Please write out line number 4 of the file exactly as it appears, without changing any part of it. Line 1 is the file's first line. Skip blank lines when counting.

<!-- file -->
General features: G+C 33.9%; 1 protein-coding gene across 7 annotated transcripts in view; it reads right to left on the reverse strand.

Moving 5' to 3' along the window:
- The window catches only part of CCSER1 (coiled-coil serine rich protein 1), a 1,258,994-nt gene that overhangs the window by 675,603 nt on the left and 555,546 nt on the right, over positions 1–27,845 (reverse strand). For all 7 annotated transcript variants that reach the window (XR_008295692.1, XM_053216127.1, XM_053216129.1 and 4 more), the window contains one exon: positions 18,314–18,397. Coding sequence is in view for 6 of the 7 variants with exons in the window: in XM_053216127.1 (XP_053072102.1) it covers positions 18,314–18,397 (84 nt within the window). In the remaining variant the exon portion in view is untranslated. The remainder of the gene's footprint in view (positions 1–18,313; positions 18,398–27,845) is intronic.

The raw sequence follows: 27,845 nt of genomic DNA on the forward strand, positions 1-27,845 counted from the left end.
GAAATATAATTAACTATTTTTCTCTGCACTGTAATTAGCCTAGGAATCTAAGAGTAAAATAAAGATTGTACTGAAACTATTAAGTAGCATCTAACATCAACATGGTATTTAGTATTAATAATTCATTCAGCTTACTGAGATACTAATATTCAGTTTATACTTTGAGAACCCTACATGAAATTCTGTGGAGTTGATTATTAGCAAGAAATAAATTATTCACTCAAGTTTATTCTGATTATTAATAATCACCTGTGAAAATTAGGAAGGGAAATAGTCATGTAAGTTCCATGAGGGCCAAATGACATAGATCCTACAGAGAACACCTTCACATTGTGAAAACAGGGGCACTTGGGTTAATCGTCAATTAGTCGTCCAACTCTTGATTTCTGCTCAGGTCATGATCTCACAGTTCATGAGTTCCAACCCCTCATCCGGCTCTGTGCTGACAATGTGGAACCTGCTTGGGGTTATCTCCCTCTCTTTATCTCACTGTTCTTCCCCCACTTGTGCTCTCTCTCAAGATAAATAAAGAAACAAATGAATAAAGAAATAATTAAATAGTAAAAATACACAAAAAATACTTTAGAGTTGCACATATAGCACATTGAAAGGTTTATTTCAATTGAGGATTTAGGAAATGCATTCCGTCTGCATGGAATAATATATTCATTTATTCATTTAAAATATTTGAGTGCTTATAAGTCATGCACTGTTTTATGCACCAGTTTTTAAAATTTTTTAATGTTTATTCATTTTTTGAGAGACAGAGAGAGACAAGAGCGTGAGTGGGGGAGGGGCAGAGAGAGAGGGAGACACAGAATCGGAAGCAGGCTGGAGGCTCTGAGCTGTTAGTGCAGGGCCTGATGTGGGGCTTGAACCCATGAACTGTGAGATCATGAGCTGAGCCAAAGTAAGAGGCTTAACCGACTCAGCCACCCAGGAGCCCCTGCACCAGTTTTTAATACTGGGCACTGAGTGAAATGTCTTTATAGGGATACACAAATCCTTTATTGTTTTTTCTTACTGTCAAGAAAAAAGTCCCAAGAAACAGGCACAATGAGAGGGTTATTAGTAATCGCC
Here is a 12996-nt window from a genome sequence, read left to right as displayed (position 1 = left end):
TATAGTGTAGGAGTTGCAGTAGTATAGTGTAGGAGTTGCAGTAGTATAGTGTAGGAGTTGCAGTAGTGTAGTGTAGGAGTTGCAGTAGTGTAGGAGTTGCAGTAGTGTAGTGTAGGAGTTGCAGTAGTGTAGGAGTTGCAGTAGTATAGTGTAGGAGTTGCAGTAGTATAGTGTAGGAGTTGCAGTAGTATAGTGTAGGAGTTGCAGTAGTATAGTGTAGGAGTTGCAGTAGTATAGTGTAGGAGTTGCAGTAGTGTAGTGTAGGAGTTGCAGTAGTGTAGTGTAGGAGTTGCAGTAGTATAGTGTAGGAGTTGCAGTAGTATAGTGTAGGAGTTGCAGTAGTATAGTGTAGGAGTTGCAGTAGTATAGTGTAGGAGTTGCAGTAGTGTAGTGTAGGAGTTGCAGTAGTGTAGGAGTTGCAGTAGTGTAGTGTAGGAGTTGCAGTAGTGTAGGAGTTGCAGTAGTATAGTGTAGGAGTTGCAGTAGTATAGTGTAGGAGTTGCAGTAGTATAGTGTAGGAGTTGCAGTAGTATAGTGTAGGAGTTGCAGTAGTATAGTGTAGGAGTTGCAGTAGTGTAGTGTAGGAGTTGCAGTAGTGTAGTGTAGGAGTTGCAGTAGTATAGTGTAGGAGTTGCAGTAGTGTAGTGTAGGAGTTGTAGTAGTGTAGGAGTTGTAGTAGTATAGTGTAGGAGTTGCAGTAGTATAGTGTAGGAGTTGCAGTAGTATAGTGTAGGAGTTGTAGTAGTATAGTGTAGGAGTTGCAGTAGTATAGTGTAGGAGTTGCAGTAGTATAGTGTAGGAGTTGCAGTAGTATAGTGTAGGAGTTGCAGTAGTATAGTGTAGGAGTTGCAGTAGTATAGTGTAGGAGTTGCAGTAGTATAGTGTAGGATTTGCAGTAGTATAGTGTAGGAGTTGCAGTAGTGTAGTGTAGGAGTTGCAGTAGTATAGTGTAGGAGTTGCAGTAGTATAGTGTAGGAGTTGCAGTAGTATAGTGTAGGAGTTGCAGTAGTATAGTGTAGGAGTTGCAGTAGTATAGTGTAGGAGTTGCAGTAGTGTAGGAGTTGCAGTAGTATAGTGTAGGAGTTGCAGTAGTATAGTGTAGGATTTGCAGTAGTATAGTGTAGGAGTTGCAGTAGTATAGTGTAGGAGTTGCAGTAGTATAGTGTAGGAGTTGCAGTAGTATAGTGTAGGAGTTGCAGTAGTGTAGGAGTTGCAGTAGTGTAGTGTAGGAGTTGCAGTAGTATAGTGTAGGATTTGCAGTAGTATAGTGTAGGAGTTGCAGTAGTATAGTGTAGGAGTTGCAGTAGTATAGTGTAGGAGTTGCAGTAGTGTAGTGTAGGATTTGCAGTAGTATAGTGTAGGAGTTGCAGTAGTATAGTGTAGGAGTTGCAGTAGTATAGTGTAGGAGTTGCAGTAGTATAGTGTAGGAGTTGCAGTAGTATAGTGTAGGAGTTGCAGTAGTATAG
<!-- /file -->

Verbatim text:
The raw sequence follows: 27,845 nt of genomic DNA on the forward strand, positions 1-27,845 counted from the left end.